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Zur Zeit wird gefiltert nach: Lea Lo Forte
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Editors: Tiffany M. Gill and Keisha N. Blain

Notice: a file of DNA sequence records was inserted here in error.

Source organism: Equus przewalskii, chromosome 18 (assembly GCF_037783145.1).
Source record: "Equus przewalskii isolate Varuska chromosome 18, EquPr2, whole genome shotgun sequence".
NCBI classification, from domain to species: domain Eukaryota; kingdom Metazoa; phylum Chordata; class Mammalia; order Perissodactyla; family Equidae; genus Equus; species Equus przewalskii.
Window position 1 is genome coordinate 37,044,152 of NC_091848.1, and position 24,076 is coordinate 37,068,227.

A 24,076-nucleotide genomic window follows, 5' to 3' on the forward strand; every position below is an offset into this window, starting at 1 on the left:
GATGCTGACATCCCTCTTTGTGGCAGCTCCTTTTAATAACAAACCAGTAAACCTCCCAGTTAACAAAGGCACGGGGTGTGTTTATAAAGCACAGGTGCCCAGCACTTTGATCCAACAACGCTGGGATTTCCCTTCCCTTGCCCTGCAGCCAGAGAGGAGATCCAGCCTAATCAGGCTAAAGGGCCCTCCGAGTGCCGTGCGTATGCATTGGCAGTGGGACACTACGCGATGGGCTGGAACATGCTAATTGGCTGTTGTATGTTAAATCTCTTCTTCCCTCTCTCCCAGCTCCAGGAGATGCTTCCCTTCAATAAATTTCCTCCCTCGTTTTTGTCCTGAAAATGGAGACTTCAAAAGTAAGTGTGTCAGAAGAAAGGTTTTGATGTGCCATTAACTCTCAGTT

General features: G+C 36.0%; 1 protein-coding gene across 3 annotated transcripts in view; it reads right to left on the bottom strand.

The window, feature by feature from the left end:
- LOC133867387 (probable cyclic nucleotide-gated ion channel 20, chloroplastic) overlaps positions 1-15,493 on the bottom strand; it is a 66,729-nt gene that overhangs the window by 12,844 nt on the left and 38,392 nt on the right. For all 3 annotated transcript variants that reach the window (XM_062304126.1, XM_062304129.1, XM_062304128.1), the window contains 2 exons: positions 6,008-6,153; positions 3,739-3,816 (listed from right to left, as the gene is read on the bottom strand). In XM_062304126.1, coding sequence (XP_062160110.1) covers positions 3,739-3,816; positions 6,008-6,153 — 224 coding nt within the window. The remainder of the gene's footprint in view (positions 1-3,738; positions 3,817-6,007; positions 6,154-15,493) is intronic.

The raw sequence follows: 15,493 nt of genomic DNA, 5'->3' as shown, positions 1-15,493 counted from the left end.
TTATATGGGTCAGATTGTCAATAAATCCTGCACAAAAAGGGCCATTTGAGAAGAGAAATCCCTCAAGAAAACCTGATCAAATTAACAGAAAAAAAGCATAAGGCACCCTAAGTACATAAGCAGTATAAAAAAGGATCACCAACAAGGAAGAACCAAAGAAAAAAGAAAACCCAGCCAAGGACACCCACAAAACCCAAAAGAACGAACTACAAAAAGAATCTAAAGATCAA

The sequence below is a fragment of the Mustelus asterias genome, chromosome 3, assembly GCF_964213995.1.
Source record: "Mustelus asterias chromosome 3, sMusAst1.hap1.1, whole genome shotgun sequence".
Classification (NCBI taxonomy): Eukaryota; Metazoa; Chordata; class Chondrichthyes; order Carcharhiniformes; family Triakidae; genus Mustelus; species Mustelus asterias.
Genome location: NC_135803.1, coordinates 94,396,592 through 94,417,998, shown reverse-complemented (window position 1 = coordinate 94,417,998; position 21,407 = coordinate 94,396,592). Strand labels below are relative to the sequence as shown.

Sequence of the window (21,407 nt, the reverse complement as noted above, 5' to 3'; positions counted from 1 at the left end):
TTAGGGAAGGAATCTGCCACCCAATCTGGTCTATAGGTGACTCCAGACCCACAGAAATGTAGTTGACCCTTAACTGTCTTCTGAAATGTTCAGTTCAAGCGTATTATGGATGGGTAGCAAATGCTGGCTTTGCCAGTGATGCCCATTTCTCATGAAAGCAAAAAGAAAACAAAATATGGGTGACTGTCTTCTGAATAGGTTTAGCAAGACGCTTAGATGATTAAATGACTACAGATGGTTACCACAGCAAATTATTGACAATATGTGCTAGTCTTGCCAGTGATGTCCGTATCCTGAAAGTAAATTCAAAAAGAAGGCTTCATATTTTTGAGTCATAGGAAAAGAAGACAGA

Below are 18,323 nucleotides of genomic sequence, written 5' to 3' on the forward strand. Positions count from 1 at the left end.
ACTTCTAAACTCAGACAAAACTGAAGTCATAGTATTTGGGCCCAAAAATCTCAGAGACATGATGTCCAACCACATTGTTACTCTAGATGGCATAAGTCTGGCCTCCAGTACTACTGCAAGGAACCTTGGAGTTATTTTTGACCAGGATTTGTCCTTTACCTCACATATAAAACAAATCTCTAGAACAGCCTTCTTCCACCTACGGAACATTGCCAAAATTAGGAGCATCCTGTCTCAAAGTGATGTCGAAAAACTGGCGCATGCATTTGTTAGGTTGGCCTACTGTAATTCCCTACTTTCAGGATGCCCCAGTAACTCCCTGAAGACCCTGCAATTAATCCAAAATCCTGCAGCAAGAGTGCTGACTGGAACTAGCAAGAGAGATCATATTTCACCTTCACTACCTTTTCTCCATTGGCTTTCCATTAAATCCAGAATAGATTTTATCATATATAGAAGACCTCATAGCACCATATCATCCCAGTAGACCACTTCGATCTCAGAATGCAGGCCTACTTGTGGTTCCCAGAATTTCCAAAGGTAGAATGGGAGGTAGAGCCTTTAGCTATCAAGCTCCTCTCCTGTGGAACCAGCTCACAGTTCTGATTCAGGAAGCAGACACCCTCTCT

The scholarship on the Black International has been predominately male-centric, emphasizing individuals such as W.E.B. Du Bois, George Schuyler, Paul Robeson and C.L.R. James. With few exceptions, black women have been marginalized in historical narratives of black internationalism, which center on the global visions of black people in the United States and their sustained efforts to forge transnational collaborations and solidarities with people of color from across the globe. This volume is a collection of essays that analyze the gendered contours of black internationalism and explore the creative and critical ways women articulated black internationalism during the twentieth century. Highlighting the writings, speeches, performances, activism, and overseas travel of a diverse range of female actors, this collection moves black women from the margins to the center of the historical narrative. However, this anthology does more than just expand the paucity of scholarship on black women and internationalism.  Indeed, this volume is both an assessment of the field as well as an attempt to expand the contours of black internationalism theoretically, spatially, and temporally.  In contrast to studies that confine black internationalism to foreign policy agendas and political insurgencies, this collection captures the shifting meanings, complexities, and varied articulations of the term.